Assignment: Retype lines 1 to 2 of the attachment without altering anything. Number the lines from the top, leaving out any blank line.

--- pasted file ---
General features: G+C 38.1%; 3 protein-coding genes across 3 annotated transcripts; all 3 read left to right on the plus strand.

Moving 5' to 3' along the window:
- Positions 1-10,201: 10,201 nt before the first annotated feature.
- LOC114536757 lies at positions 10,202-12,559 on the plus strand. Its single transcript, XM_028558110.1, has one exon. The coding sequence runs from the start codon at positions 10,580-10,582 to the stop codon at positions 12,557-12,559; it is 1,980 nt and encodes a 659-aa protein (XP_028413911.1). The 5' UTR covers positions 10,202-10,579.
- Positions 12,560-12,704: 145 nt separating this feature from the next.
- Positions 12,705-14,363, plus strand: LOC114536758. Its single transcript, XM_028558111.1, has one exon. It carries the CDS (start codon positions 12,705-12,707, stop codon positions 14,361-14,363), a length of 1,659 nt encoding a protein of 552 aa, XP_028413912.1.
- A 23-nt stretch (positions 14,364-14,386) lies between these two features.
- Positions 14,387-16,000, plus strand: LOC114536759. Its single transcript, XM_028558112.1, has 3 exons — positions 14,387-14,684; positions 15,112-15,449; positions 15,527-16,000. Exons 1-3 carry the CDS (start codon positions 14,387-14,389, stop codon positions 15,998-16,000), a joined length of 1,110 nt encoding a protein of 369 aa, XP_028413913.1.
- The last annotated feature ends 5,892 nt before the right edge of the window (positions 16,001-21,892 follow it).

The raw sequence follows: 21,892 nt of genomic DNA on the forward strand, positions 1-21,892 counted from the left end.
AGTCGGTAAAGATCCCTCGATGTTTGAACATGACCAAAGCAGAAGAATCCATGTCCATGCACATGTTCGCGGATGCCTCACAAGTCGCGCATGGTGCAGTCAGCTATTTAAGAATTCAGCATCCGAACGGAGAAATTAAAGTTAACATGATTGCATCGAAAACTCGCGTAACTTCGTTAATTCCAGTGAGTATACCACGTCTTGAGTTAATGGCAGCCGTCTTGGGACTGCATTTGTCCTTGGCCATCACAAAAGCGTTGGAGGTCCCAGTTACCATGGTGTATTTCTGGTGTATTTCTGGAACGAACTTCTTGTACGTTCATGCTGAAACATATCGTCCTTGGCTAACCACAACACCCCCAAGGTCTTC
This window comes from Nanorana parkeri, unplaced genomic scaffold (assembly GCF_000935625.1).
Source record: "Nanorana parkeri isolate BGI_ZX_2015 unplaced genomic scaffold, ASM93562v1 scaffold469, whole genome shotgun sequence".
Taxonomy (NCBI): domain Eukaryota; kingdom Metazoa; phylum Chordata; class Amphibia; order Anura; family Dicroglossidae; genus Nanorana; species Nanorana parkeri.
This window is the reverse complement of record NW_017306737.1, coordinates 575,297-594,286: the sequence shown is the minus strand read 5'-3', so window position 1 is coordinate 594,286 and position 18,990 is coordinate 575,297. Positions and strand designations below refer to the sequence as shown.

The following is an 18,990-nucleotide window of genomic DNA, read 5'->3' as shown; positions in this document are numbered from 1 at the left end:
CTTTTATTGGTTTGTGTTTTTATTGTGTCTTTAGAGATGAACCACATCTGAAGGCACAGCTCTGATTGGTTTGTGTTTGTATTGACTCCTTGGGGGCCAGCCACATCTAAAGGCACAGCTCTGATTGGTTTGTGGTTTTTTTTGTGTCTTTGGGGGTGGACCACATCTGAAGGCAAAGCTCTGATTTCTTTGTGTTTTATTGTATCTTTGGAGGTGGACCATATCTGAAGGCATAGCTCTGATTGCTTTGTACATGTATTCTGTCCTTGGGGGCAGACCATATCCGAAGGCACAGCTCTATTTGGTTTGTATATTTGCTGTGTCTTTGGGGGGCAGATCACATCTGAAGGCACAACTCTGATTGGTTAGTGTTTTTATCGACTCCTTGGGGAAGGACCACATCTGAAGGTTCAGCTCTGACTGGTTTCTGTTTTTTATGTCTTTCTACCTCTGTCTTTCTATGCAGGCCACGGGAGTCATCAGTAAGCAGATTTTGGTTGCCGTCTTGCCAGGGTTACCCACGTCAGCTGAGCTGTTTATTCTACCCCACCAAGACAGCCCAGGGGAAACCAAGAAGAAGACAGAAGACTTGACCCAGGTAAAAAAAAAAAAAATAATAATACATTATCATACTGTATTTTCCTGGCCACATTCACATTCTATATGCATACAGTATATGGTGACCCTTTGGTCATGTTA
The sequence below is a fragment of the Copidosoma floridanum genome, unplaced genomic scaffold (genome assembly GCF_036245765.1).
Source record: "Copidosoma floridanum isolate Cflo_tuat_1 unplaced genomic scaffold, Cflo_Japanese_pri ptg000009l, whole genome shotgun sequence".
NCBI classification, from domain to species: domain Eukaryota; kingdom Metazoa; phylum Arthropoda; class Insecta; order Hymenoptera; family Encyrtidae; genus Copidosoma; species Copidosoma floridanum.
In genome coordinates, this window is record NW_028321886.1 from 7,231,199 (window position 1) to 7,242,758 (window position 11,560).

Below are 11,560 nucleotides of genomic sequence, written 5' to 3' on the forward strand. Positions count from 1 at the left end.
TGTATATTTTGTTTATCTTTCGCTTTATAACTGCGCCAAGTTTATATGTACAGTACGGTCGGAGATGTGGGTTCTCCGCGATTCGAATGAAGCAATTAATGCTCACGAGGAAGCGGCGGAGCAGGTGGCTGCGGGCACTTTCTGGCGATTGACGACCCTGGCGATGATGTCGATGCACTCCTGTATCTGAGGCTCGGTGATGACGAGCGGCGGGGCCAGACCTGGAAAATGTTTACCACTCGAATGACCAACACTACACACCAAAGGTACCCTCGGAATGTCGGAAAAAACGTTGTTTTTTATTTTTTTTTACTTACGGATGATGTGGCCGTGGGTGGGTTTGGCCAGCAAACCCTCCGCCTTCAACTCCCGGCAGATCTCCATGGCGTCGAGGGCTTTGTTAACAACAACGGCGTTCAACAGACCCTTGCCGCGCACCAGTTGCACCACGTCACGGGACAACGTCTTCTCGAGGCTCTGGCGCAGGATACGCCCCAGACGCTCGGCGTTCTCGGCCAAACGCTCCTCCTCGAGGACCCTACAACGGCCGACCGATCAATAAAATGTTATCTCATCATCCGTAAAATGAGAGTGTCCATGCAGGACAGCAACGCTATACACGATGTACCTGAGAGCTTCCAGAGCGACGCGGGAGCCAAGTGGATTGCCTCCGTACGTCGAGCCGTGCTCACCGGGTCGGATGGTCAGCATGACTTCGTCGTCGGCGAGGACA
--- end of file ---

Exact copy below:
General features: G+C 38.1%; 3 protein-coding genes across 3 annotated transcripts; all 3 read left to right on the plus strand.

Moving 5' to 3' along the window: